ANTI-SPAM INFORMATION TECHNOLOGY (IT) ERROR INDUCES LEGAL MALPRACTICE


Emerald Coast Utilities Authorities v. Bear Marcus Pointe, LLC, A Florida Limited Liability Company, # 1D15-5714 (Fla. 1st Dist. Court of Appeals, decided August 10, 2017)

Roughly speaking, a Florida law firm used a “very unreliable” server system that did not warn it of incoming messages what might not be spam, did not save them in some sort of archive, and actually eliminated them without there being a log.  


Significantly, experts had warned the firm against doing this. The firm did not follow this advice in order to save money–$1200.00 a year at most. 

The firm “missed” an order from a trial court regarding attorney fees and, as a result, failed to file proper opposition papers with a trial court and so an adverse order regarding attorney fees was entered. 

In addition and for the same reason, the required time passed to file an appeal.  The appellate court affirmed the decision of the district court. 


The opinion is rather interesting chastening. Citations are omitted, except for the applicable Florida Rule of Civil Procedure 1.540(b), here mentioned. 


The law firm has applied to the trial-level court to set aside its order regarding attorney fees. There was hearing. Several experts testified as to what happened. The trial court refused to set its order aside. 


“Florida courts have discretion to set aside a final judgment, decree, order, or proceeding based on ‘mistake, inadvertence, surprise or excusable neglect. . . . A conscious decision  not to compy wit the requirements of the law cannot be ‘excusable neglect’ under the rle or any other equivalent requirement. . . . Likewise, gross neglect is not excusable.”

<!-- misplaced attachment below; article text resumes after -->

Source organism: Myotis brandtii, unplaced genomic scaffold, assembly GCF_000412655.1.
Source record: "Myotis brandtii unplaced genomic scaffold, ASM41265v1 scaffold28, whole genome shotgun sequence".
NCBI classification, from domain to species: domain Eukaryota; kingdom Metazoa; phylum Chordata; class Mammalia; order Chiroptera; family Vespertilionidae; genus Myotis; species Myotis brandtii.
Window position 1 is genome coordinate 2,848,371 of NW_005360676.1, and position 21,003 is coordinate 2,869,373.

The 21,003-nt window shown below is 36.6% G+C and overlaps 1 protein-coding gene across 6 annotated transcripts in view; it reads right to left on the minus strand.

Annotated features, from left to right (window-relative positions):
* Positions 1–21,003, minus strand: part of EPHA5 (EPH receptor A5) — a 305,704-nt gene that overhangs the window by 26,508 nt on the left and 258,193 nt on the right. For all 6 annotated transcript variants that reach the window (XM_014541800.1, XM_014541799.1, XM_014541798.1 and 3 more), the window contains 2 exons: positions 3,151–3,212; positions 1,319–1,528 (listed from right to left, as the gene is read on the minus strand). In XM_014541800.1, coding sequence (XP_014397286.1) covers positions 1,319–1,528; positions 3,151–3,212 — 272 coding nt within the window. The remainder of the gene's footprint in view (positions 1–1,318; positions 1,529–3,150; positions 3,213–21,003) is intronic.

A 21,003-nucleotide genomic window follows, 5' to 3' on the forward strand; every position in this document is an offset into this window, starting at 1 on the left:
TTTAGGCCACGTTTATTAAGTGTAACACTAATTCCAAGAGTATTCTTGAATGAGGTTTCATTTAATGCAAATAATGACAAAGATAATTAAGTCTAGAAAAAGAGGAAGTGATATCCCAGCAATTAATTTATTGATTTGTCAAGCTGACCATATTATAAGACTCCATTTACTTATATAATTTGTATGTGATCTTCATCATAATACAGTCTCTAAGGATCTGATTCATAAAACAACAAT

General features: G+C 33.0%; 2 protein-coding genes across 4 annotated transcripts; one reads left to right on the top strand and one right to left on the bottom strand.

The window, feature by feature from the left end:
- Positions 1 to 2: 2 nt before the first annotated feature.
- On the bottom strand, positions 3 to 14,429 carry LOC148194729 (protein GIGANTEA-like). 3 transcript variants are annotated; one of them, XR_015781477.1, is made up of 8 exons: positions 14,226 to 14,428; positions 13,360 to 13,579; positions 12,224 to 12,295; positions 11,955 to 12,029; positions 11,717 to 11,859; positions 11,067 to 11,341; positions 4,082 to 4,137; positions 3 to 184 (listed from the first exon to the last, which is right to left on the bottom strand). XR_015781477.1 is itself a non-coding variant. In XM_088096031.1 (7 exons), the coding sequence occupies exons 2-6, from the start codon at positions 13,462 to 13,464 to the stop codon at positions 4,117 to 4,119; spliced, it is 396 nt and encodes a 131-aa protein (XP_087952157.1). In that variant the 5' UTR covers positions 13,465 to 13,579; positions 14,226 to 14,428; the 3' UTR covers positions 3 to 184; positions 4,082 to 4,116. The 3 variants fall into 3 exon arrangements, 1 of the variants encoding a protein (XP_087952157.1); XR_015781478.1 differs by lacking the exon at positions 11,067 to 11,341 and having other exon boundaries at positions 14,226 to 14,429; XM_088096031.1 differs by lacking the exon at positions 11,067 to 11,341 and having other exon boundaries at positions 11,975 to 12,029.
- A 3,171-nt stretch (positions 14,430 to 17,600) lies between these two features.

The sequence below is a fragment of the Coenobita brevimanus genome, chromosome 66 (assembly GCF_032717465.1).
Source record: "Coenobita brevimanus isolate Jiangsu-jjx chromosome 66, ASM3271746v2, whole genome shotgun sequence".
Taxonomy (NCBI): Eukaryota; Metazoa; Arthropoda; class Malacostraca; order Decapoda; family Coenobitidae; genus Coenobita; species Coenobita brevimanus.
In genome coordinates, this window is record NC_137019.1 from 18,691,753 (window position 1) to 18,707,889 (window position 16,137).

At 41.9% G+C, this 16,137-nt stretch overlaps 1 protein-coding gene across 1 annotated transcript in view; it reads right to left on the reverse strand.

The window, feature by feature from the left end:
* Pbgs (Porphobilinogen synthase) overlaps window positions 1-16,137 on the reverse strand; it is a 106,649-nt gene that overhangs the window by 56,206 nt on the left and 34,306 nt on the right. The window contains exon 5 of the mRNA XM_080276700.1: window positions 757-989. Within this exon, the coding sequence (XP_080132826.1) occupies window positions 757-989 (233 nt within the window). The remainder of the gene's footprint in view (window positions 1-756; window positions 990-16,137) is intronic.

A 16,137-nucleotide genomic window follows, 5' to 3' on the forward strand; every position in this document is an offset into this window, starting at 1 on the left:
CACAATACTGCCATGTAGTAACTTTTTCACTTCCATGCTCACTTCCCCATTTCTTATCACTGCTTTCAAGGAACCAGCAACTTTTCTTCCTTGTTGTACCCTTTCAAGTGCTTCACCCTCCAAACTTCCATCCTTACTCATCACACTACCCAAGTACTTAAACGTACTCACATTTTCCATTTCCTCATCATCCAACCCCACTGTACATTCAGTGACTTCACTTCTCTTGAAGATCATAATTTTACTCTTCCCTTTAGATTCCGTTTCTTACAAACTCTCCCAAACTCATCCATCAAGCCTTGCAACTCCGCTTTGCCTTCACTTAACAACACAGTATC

Unfortunately for the law firm, its conscious decision not to obtain a proper law firm server was a “conscious decision to use a defective email system without any safeguards or oversight in order to save money.” Moreover, “there was an absence of ‘any meaningful procedure in place that, if followed, would have avoided the unfortunate events hat resulted in a significant judgment against’ appellant.”


Thus, the trial court did not abuse its discretion in not denying the Rule 1.540(b) order.


*Michael Sean Quinn, Ph.D, J.D., Etc.
Law Office of Michael Sean Quinn
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Michael Sean Quinn, PhD, JD, CPCU, Etc

Michael Sean Quinn, PhD, JD, CPCU, Etc. (530)

One of Texas's leading insurance scholars, Michael Sean Quinn is a past chair of the Insurance Section of the State Bar of Texas and has a broad legal practice.

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